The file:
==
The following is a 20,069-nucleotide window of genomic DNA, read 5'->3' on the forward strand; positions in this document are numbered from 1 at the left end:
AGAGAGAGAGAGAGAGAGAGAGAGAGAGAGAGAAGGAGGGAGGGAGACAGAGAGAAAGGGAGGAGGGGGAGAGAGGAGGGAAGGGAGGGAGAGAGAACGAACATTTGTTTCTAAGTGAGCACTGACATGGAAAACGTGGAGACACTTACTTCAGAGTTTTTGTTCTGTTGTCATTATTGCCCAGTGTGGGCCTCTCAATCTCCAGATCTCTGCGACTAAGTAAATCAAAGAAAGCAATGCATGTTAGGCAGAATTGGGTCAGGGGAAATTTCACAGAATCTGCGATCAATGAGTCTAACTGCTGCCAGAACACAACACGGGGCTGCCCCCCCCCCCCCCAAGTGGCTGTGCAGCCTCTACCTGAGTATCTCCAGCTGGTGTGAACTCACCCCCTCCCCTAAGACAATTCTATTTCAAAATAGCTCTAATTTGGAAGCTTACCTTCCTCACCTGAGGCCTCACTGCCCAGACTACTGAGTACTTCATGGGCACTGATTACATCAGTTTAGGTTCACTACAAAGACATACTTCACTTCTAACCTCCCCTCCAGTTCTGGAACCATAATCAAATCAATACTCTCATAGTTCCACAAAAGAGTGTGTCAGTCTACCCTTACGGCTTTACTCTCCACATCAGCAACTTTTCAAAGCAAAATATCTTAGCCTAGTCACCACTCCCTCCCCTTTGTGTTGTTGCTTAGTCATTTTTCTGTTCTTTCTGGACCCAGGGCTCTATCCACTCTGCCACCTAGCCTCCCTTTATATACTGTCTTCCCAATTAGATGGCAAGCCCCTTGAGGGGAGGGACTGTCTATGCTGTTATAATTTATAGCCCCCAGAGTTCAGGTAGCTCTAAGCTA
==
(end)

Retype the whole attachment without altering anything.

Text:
The following is a 20,069-nucleotide window of genomic DNA, read 5'->3' on the forward strand; positions in this document are numbered from 1 at the left end:
AGAGAGAGAGAGAGAGAGAGAGAGAGAGAGAGAAGGAGGGAGGGAGACAGAGAGAAAGGGAGGAGGGGGAGAGAGGAGGGAAGGGAGGGAGAGAGAACGAACATTTGTTTCTAAGTGAGCACTGACATGGAAAACGTGGAGACACTTACTTCAGAGTTTTTGTTCTGTTGTCATTATTGCCCAGTGTGGGCCTCTCAATCTCCAGATCTCTGCGACTAAGTAAATCAAAGAAAGCAATGCATGTTAGGCAGAATTGGGTCAGGGGAAATTTCACAGAATCTGCGATCAATGAGTCTAACTGCTGCCAGAACACAACACGGGGCTGCCCCCCCCCCCCCCAAGTGGCTGTGCAGCCTCTACCTGAGTATCTCCAGCTGGTGTGAACTCACCCCCTCCCCTAAGACAATTCTATTTCAAAATAGCTCTAATTTGGAAGCTTACCTTCCTCACCTGAGGCCTCACTGCCCAGACTACTGAGTACTTCATGGGCACTGATTACATCAGTTTAGGTTCACTACAAAGACATACTTCACTTCTAACCTCCCCTCCAGTTCTGGAACCATAATCAAATCAATACTCTCATAGTTCCACAAAAGAGTGTGTCAGTCTACCCTTACGGCTTTACTCTCCACATCAGCAACTTTTCAAAGCAAAATATCTTAGCCTAGTCACCACTCCCTCCCCTTTGTGTTGTTGCTTAGTCATTTTTCTGTTCTTTCTGGACCCAGGGCTCTATCCACTCTGCCACCTAGCCTCCCTTTATATACTGTCTTCCCAATTAGATGGCAAGCCCCTTGAGGGGAGGGACTGTCTATGCTGTTATAATTTATAGCCCCCAGAGTTCAGGTAGCTCTAAGCTA